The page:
editor's blog
Subscribe Now

MIMO: Hardware or Software?

A while back we covered CEVA’s move to multicore for their communications-oriented XC architecture. One of the motivating elements was the complexity of requirements for features like MIMO, the ability to use more than one antenna – and multiple channels formed by the product of the number of sending and receiving antennas. They say that using a software approach provides the flexibility needed for the variety of options, that there are too many differences between options to implement in hardware: there would be too much unshared hardware, and it would be inefficient.

Sounds reasonable. But then came a completely separate announcement from Quantenna. They’re also doing MIMO, but in hardware. They can handle up to 4×4 MIMO (that is, 4 antennas sending, 4 receiving; 16 channels). And they say that it’s not reasonable to expect to be able to meet the performance requirements without doing it in hardware.

Both companies seem to agree on the complexity of the standards they’re implementing. The thing about such WiFi communication is that the environment is constantly changing, and you have to constantly re-evaluate which channels are working best and where to send things. This re-optimization is checked every 100 ms.

In fact, Quantenna says that, if the radar band is unpopulated, it can also be used, although they claim that most boxes don’t take advantage of this, remaining within the crowded non-radar portion, even though the radar portion has the bulk of the available bandwidth.

There is also beam-forming to be done – including “blind” beam-forming, where only one end of the channel can do it. Channel stability has to be rock solid since there’s no buffering for streaming video. Equalization has to be optimized. And in a higher layer, there’s quality-of-service (QoS) for video.

And most of this isn’t established at design time; it’s a constant real-time re-jiggering of parameters to keep things working as efficiently as possible. And it has to work alongside the earlier 802.11n and below standards. And Quantenna says they can handle all of this in hardware, without blowing the silicon budget.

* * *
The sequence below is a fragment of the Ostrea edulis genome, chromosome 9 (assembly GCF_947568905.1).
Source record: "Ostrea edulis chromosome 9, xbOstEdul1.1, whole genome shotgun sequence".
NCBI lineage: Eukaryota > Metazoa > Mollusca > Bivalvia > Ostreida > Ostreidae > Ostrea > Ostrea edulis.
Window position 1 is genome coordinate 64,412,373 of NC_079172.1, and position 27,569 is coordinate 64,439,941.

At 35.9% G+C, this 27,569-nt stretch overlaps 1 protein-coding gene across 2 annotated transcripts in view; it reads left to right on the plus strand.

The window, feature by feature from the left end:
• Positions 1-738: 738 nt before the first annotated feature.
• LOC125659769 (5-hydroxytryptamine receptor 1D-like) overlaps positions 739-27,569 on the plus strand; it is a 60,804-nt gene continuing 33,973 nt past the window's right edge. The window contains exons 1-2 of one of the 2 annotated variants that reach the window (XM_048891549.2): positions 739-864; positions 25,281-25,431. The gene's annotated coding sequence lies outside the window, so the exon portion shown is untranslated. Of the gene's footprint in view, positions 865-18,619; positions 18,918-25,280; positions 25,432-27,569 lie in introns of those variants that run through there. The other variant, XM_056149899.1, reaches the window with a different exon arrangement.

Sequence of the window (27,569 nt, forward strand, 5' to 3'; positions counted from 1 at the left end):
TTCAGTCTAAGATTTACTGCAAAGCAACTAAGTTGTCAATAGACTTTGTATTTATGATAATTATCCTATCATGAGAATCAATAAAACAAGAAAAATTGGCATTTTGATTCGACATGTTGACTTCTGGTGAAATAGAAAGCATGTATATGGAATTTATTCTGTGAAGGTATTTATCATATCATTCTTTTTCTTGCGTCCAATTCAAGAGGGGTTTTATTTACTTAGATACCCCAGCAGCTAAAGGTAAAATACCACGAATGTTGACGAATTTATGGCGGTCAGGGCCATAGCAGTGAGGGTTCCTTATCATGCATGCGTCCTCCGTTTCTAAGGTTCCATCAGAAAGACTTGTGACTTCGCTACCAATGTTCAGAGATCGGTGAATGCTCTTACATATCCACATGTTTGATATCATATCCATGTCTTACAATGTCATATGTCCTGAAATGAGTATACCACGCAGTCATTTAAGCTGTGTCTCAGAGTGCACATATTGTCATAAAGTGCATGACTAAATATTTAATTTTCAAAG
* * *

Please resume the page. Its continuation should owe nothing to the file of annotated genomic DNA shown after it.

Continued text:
You can imagine that being able to do it in software might be quite convenient and space-efficient. You can also imagine that hardware would provide much higher performance. So which is best?

Rather than get into the middle of adjudicating this myself, I offer both sides the opportunity to state their cases in the comments below. And any of the rest of you that have something constructive to contribute to the discussion, please do.

Meanwhile, you can get more details on Quantenna’s announcement in their release.

Leave a Reply

featured blogs
Aug 14, 2018
Introducing the culmination of months of handwork and collaboration. The Hitchhikers Guide to PCB Design is a play off the original Douglas Adams novel and contains over 100 pages of contains......
Aug 14, 2018
Harold Wilson, then Britain's Prime-minister, once said, "A week is a long time in politics." Well, a year is a long time in the current automotive market. I've written quite a bit about the market in general (most recently about the Chinese market, see my...
Aug 13, 2018
Last week at Intel'€™s Data-Centric Innovations Conference, a rude attendee sitting a few seats away from me in the auditorium persisted in using his mobile phone during presentations. He attempted to muffle his voice by covering his mouth with his hand but only succeeded i...
Aug 9, 2018
In July we rolled out several new content updates to the website, as well as a brand new streamlined checkout experience. We also made some updates to the recently released FSE locator tool to make it far easier to find your local Samtec FSE. Here are the major web updates fo...
Jul 30, 2018
As discussed in part 1 of this blog post, each instance of an Achronix Speedcore eFPGA in your ASIC or SoC design must be configured after the system powers up because Speedcore eFPGAs employ nonvolatile SRAM technology to store its configuration bits. The time required to pr...